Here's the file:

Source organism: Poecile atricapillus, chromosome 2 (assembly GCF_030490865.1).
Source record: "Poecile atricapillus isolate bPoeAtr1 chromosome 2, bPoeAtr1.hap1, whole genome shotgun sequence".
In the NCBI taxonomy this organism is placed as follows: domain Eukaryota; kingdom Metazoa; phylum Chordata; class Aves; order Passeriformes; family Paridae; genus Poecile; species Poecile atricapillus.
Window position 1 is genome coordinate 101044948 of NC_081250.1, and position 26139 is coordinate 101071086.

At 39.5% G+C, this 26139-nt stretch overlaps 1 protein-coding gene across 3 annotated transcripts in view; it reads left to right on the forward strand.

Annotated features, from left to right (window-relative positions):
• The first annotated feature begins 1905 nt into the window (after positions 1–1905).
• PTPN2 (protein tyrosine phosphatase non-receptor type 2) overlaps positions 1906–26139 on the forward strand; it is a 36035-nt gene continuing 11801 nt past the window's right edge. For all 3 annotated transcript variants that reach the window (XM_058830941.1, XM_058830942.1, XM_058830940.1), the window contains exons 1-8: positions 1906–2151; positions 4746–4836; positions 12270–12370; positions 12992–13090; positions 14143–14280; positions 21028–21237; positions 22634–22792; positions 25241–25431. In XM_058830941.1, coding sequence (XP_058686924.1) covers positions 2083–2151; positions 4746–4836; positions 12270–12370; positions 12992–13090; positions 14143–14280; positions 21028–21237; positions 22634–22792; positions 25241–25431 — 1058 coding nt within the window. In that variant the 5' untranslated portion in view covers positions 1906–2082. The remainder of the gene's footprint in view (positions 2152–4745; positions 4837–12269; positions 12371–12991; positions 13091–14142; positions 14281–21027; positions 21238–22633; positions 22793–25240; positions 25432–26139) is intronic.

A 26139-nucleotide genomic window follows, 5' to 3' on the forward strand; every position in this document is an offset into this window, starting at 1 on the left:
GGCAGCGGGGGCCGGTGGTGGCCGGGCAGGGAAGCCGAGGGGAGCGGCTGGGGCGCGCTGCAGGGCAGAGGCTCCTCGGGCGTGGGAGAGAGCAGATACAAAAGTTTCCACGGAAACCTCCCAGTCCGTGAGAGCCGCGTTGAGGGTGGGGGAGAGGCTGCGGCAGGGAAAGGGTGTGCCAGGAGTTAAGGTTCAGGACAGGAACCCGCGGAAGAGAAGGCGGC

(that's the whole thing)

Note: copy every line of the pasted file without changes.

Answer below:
Source organism: Poecile atricapillus, chromosome 2 (assembly GCF_030490865.1).
Source record: "Poecile atricapillus isolate bPoeAtr1 chromosome 2, bPoeAtr1.hap1, whole genome shotgun sequence".
In the NCBI taxonomy this organism is placed as follows: domain Eukaryota; kingdom Metazoa; phylum Chordata; class Aves; order Passeriformes; family Paridae; genus Poecile; species Poecile atricapillus.
Window position 1 is genome coordinate 101044948 of NC_081250.1, and position 26139 is coordinate 101071086.

At 39.5% G+C, this 26139-nt stretch overlaps 1 protein-coding gene across 3 annotated transcripts in view; it reads left to right on the forward strand.

Annotated features, from left to right (window-relative positions):
• The first annotated feature begins 1905 nt into the window (after positions 1–1905).
• PTPN2 (protein tyrosine phosphatase non-receptor type 2) overlaps positions 1906–26139 on the forward strand; it is a 36035-nt gene continuing 11801 nt past the window's right edge. For all 3 annotated transcript variants that reach the window (XM_058830941.1, XM_058830942.1, XM_058830940.1), the window contains exons 1-8: positions 1906–2151; positions 4746–4836; positions 12270–12370; positions 12992–13090; positions 14143–14280; positions 21028–21237; positions 22634–22792; positions 25241–25431. In XM_058830941.1, coding sequence (XP_058686924.1) covers positions 2083–2151; positions 4746–4836; positions 12270–12370; positions 12992–13090; positions 14143–14280; positions 21028–21237; positions 22634–22792; positions 25241–25431 — 1058 coding nt within the window. In that variant the 5' untranslated portion in view covers positions 1906–2082. The remainder of the gene's footprint in view (positions 2152–4745; positions 4837–12269; positions 12371–12991; positions 13091–14142; positions 14281–21027; positions 21238–22633; positions 22793–25240; positions 25432–26139) is intronic.

A 26139-nucleotide genomic window follows, 5' to 3' on the forward strand; every position in this document is an offset into this window, starting at 1 on the left:
GGCAGCGGGGGCCGGTGGTGGCCGGGCAGGGAAGCCGAGGGGAGCGGCTGGGGCGCGCTGCAGGGCAGAGGCTCCTCGGGCGTGGGAGAGAGCAGATACAAAAGTTTCCACGGAAACCTCCCAGTCCGTGAGAGCCGCGTTGAGGGTGGGGGAGAGGCTGCGGCAGGGAAAGGGTGTGCCAGGAGTTAAGGTTCAGGACAGGAACCCGCGGAAGAGAAGGCGGC